Abstract: Overcoming Damage Through Digitization
Lecturer: W. Brent Seales
This lecture develops the idea of “virtual unwrapping”, which is the visualization and analysis of objects that have been digitized via imaging technology such as micro computed tomography (micro-CT). Virtual unwrapping and other imaging techniques are conceived as a way to read objects such as scrolls from the Villa of the Papyri at Herculaneum. Two such scrolls, which are now stored in the library of l’Institut National in Paris, were scanned via micro-CT in 2009.
The town of Herculaneum was destroyed and buried under 25 meters of pyroclastic flow from the eruption of Mt. Vesuvius in AD 79. The library of papyrus scrolls was carbonized in that eruption, and finally discovered between 1750 and 1765 when the Villa was first excavated. Many of the scrolls that have been opened are known to contain classical literary writings. There are hundreds that are still unopened and many fragments containing multiple layers that are now essentially inseparable.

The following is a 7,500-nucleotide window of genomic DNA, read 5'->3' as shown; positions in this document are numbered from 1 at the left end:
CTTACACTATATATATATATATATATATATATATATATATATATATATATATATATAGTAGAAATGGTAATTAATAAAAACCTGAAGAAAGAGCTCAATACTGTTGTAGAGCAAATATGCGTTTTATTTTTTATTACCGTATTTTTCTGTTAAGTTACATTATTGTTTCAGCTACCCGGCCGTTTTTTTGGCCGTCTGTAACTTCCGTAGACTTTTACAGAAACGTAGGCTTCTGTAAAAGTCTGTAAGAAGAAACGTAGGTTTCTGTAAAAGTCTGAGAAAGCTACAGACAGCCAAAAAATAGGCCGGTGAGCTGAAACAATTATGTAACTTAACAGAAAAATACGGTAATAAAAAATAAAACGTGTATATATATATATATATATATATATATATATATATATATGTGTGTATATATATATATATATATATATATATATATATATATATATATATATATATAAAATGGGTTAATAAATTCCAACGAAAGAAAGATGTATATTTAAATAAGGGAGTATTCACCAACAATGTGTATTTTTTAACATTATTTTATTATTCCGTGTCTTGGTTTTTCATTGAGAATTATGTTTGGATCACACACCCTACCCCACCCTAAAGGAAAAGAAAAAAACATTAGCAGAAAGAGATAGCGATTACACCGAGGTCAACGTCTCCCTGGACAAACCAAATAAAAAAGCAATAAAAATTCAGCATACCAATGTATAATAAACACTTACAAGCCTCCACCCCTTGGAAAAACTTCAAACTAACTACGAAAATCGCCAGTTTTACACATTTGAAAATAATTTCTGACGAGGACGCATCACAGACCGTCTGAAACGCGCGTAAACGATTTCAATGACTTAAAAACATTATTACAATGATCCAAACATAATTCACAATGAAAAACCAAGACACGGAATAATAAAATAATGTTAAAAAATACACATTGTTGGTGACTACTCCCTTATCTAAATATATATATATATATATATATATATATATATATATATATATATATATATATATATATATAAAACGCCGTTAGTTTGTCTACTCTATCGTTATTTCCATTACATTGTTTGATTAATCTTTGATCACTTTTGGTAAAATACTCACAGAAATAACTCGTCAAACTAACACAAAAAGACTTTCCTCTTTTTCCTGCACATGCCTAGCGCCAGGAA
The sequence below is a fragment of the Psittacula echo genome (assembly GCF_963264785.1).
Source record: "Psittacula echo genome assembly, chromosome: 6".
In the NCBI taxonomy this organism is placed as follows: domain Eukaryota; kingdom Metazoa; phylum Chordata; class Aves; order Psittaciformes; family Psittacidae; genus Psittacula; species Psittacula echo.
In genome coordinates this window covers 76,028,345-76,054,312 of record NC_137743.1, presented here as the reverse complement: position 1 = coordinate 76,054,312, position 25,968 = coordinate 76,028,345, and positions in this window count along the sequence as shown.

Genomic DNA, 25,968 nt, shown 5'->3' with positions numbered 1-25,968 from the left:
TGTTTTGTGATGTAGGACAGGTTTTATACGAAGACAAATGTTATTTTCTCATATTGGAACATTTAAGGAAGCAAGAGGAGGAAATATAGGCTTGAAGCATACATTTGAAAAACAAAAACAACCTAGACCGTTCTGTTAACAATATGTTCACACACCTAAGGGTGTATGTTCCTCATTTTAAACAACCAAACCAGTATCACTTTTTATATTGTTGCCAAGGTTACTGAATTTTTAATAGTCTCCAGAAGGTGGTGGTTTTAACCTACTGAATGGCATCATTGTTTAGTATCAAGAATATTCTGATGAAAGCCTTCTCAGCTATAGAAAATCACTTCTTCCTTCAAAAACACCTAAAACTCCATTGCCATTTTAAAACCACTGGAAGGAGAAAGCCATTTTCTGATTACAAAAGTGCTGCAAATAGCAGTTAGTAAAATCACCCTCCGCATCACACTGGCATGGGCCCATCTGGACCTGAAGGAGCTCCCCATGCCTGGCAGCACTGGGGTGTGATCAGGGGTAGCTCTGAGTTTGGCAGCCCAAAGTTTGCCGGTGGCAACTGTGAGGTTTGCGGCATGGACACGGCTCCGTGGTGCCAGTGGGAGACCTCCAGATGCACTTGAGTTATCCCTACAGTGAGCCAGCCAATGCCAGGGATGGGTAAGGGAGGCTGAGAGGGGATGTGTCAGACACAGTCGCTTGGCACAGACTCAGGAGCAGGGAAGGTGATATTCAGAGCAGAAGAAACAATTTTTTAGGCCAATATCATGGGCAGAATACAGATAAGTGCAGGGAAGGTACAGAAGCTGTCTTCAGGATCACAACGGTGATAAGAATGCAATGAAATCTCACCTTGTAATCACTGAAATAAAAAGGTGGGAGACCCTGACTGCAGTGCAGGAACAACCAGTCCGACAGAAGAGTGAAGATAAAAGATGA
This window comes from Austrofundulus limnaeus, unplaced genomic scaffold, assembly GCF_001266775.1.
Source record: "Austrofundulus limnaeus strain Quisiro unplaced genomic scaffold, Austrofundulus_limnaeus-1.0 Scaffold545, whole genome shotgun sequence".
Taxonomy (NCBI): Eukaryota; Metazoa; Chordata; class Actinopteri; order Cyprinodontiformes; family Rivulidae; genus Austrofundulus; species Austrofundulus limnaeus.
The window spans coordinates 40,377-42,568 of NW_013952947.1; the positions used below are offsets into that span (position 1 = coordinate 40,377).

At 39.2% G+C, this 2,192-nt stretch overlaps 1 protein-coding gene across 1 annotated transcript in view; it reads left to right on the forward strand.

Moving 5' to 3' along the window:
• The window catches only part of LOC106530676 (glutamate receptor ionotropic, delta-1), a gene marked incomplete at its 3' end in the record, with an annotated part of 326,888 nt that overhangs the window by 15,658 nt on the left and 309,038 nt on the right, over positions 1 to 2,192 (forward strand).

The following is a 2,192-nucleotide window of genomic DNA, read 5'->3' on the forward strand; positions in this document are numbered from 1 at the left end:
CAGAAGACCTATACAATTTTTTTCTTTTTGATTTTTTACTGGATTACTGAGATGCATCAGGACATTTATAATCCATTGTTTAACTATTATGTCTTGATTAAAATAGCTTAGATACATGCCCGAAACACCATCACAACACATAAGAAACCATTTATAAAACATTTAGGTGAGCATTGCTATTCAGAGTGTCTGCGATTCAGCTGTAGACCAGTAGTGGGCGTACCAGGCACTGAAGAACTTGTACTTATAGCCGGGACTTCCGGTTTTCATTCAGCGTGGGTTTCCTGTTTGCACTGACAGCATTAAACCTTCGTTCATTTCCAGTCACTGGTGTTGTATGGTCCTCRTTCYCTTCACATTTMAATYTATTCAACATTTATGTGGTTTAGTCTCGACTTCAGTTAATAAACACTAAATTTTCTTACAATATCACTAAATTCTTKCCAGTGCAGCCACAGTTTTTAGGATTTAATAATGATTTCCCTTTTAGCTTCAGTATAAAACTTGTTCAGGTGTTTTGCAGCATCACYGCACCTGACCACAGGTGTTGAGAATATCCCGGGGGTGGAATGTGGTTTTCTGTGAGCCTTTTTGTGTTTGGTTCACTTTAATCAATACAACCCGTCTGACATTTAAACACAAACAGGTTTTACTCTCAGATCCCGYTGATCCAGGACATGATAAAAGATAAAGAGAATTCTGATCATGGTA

Following a set of successful experiments on proxy objects and other real artifacts, this presentation traces the development of technology, the history of the artifacts, and the convergence of specific technological achievements of the past century which make possible the non-invasive analysis of extremely fragile artifacts such as the scrolls.
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